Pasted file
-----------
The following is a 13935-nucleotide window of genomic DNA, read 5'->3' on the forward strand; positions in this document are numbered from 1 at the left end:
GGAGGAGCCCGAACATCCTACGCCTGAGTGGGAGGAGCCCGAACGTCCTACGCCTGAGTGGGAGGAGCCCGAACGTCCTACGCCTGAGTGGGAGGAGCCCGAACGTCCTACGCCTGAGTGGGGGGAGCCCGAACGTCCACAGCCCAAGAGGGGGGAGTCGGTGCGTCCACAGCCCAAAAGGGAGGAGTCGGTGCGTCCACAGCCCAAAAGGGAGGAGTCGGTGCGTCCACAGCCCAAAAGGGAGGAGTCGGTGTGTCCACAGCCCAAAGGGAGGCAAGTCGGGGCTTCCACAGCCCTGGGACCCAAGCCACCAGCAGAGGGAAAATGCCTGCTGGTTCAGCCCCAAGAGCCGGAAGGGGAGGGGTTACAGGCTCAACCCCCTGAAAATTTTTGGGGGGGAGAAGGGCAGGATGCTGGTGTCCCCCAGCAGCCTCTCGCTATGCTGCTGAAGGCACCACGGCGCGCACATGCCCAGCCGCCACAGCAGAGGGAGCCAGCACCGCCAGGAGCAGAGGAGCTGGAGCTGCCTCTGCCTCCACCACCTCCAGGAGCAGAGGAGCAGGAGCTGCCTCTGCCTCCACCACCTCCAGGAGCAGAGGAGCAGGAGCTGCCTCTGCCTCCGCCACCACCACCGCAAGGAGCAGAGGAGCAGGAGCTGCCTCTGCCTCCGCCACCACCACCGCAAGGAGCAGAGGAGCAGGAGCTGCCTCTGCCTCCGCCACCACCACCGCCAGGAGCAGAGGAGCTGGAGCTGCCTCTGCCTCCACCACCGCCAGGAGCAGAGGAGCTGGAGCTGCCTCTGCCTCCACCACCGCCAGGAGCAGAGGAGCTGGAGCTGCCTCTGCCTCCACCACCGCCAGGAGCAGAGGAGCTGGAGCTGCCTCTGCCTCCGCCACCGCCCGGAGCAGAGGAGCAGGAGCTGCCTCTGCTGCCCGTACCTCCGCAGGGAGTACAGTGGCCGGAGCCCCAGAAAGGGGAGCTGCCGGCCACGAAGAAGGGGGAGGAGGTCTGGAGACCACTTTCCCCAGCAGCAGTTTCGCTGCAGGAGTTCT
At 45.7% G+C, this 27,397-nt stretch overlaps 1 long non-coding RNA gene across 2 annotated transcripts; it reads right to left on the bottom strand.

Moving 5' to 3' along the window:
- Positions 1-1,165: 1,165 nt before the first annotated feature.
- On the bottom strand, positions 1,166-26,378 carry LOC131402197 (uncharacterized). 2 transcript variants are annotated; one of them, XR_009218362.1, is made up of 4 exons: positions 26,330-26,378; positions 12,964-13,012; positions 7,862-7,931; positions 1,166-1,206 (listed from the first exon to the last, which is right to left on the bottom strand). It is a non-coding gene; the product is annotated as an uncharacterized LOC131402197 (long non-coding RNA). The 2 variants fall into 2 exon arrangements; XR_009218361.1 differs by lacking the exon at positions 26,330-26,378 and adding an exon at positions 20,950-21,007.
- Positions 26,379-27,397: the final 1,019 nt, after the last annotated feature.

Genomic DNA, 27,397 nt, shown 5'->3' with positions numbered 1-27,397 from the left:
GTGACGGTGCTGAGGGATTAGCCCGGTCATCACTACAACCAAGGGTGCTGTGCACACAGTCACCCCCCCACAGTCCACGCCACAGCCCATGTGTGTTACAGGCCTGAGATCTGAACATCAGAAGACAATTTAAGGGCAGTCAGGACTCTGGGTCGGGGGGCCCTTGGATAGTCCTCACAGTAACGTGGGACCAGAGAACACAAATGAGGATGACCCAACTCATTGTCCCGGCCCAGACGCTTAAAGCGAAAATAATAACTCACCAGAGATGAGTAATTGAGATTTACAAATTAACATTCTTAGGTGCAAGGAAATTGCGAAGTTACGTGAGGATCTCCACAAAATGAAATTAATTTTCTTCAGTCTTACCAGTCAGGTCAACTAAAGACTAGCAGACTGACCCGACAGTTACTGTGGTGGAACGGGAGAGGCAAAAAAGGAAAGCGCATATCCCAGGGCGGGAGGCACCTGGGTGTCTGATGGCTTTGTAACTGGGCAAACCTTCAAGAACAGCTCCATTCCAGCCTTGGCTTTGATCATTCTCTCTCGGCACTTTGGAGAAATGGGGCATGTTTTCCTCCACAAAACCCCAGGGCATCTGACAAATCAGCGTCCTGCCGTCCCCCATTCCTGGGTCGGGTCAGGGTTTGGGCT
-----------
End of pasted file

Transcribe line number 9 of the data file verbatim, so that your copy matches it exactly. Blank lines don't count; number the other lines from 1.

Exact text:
GTGACGGTGCTGAGGGATTAGCCCGGTCATCACTACAACCAAGGGTGCTGTGCACACAGTCACCCCCCCACAGTCCACGCCACAGCCCATGTGTGTTACAGGCCTGAGATCTGAACATCAGAAGACAATTTAAGGGCAGTCAGGACTCTGGGTCGGGGGGCCCTTGGATAGTCCTCACAGTAACGTGGGACCAGAGAACACAAATGAGGATGACCCAACTCATTGTCCCGGCCCAGACGCTTAAAGCGAAAATAATAACTCACCAGAGATGAGTAATTGAGATTTACAAATTAACATTCTTAGGTGCAAGGAAATTGCGAAGTTACGTGAGGATCTCCACAAAATGAAATTAATTTTCTTCAGTCTTACCAGTCAGGTCAACTAAAGACTAGCAGACTGACCCGACAGTTACTGTGGTGGAACGGGAGAGGCAAAAAAGGAAAGCGCATATCCCAGGGCGGGAGGCACCTGGGTGTCTGATGGCTTTGTAACTGGGCAAACCTTCAAGAACAGCTCCATTCCAGCCTTGGCTTTGATCATTCTCTCTCGGCACTTTGGAGAAATGGGGCATGTTTTCCTCCACAAAACCCCAGGGCATCTGACAAATCAGCGTCCTGCCGTCCCCCATTCCTGGGTCGGGTCAGGGTTTGGGCT